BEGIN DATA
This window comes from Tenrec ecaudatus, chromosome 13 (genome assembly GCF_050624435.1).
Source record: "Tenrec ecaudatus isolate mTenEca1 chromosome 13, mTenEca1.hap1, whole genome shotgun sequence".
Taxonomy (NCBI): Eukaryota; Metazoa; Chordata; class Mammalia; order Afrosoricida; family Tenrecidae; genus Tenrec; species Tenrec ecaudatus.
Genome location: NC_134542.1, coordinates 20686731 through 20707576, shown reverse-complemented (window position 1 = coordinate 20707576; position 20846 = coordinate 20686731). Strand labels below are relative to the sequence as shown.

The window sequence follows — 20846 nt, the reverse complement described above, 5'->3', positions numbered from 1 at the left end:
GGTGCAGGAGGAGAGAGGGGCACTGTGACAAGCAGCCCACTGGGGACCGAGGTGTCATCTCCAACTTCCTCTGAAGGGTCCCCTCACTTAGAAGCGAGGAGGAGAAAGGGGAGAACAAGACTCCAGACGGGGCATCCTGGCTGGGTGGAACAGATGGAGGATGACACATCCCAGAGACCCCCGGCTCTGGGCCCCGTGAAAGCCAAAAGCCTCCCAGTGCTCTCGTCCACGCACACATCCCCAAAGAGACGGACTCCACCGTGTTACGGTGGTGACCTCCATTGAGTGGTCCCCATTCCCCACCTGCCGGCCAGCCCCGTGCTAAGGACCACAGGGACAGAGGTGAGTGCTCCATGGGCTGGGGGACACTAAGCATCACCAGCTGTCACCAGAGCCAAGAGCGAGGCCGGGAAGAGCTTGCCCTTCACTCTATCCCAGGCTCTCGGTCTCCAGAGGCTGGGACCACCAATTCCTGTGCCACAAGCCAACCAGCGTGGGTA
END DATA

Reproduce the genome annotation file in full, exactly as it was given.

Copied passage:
This window comes from Tenrec ecaudatus, chromosome 13 (genome assembly GCF_050624435.1).
Source record: "Tenrec ecaudatus isolate mTenEca1 chromosome 13, mTenEca1.hap1, whole genome shotgun sequence".
Taxonomy (NCBI): Eukaryota; Metazoa; Chordata; class Mammalia; order Afrosoricida; family Tenrecidae; genus Tenrec; species Tenrec ecaudatus.
Genome location: NC_134542.1, coordinates 20686731 through 20707576, shown reverse-complemented (window position 1 = coordinate 20707576; position 20846 = coordinate 20686731). Strand labels below are relative to the sequence as shown.

The window sequence follows — 20846 nt, the reverse complement described above, 5'->3', positions numbered from 1 at the left end:
GGTGCAGGAGGAGAGAGGGGCACTGTGACAAGCAGCCCACTGGGGACCGAGGTGTCATCTCCAACTTCCTCTGAAGGGTCCCCTCACTTAGAAGCGAGGAGGAGAAAGGGGAGAACAAGACTCCAGACGGGGCATCCTGGCTGGGTGGAACAGATGGAGGATGACACATCCCAGAGACCCCCGGCTCTGGGCCCCGTGAAAGCCAAAAGCCTCCCAGTGCTCTCGTCCACGCACACATCCCCAAAGAGACGGACTCCACCGTGTTACGGTGGTGACCTCCATTGAGTGGTCCCCATTCCCCACCTGCCGGCCAGCCCCGTGCTAAGGACCACAGGGACAGAGGTGAGTGCTCCATGGGCTGGGGGACACTAAGCATCACCAGCTGTCACCAGAGCCAAGAGCGAGGCCGGGAAGAGCTTGCCCTTCACTCTATCCCAGGCTCTCGGTCTCCAGAGGCTGGGACCACCAATTCCTGTGCCACAAGCCAACCAGCGTGGGTA